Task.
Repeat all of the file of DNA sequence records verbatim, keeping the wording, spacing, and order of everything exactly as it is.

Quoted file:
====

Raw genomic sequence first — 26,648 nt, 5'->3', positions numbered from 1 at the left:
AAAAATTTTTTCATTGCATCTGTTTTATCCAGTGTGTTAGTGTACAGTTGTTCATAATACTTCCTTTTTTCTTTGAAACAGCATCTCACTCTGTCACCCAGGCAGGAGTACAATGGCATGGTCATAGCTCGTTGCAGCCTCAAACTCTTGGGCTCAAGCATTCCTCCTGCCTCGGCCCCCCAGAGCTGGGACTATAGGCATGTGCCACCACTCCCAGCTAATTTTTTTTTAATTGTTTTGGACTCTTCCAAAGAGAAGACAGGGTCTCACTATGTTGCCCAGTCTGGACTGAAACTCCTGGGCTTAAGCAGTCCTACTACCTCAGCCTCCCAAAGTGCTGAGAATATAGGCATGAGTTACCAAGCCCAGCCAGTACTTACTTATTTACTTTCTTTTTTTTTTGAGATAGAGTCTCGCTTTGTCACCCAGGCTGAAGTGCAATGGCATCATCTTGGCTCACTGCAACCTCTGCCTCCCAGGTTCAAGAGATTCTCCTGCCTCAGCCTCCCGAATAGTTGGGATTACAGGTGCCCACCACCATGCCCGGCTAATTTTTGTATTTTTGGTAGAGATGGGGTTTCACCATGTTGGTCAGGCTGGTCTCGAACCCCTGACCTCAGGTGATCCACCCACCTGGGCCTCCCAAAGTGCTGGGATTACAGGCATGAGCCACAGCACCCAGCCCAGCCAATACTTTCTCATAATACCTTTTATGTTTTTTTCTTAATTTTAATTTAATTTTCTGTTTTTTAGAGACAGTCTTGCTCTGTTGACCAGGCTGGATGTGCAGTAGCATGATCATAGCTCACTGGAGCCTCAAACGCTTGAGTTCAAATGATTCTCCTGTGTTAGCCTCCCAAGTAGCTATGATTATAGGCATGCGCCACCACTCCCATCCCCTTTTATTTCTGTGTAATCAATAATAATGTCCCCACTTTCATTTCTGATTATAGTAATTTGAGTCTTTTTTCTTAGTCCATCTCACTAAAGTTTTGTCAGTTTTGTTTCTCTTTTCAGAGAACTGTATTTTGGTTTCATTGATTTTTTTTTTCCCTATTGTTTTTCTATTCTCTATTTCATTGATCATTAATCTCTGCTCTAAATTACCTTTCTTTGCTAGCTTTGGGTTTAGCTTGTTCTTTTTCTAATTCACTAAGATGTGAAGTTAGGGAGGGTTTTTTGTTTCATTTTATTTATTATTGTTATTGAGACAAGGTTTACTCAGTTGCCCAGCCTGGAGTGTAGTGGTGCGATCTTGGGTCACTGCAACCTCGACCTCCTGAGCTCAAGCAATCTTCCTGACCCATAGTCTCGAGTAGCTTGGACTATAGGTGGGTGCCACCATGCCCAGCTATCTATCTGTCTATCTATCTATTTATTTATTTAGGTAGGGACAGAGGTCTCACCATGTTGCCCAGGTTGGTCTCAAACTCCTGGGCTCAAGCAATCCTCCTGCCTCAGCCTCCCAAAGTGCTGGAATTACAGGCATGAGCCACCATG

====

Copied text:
Raw genomic sequence first — 26,648 nt, 5'->3', positions numbered from 1 at the left:
AAAAATTTTTTCATTGCATCTGTTTTATCCAGTGTGTTAGTGTACAGTTGTTCATAATACTTCCTTTTTTCTTTGAAACAGCATCTCACTCTGTCACCCAGGCAGGAGTACAATGGCATGGTCATAGCTCGTTGCAGCCTCAAACTCTTGGGCTCAAGCATTCCTCCTGCCTCGGCCCCCCAGAGCTGGGACTATAGGCATGTGCCACCACTCCCAGCTAATTTTTTTTTAATTGTTTTGGACTCTTCCAAAGAGAAGACAGGGTCTCACTATGTTGCCCAGTCTGGACTGAAACTCCTGGGCTTAAGCAGTCCTACTACCTCAGCCTCCCAAAGTGCTGAGAATATAGGCATGAGTTACCAAGCCCAGCCAGTACTTACTTATTTACTTTCTTTTTTTTTTGAGATAGAGTCTCGCTTTGTCACCCAGGCTGAAGTGCAATGGCATCATCTTGGCTCACTGCAACCTCTGCCTCCCAGGTTCAAGAGATTCTCCTGCCTCAGCCTCCCGAATAGTTGGGATTACAGGTGCCCACCACCATGCCCGGCTAATTTTTGTATTTTTGGTAGAGATGGGGTTTCACCATGTTGGTCAGGCTGGTCTCGAACCCCTGACCTCAGGTGATCCACCCACCTGGGCCTCCCAAAGTGCTGGGATTACAGGCATGAGCCACAGCACCCAGCCCAGCCAATACTTTCTCATAATACCTTTTATGTTTTTTTCTTAATTTTAATTTAATTTTCTGTTTTTTAGAGACAGTCTTGCTCTGTTGACCAGGCTGGATGTGCAGTAGCATGATCATAGCTCACTGGAGCCTCAAACGCTTGAGTTCAAATGATTCTCCTGTGTTAGCCTCCCAAGTAGCTATGATTATAGGCATGCGCCACCACTCCCATCCCCTTTTATTTCTGTGTAATCAATAATAATGTCCCCACTTTCATTTCTGATTATAGTAATTTGAGTCTTTTTTCTTAGTCCATCTCACTAAAGTTTTGTCAGTTTTGTTTCTCTTTTCAGAGAACTGTATTTTGGTTTCATTGATTTTTTTTTTCCCTATTGTTTTTCTATTCTCTATTTCATTGATCATTAATCTCTGCTCTAAATTACCTTTCTTTGCTAGCTTTGGGTTTAGCTTGTTCTTTTTCTAATTCACTAAGATGTGAAGTTAGGGAGGGTTTTTTGTTTCATTTTATTTATTATTGTTATTGAGACAAGGTTTACTCAGTTGCCCAGCCTGGAGTGTAGTGGTGCGATCTTGGGTCACTGCAACCTCGACCTCCTGAGCTCAAGCAATCTTCCTGACCCATAGTCTCGAGTAGCTTGGACTATAGGTGGGTGCCACCATGCCCAGCTATCTATCTGTCTATCTATCTATTTATTTATTTAGGTAGGGACAGAGGTCTCACCATGTTGCCCAGGTTGGTCTCAAACTCCTGGGCTCAAGCAATCCTCCTGCCTCAGCCTCCCAAAGTGCTGGAATTACAGGCATGAGCCACCATG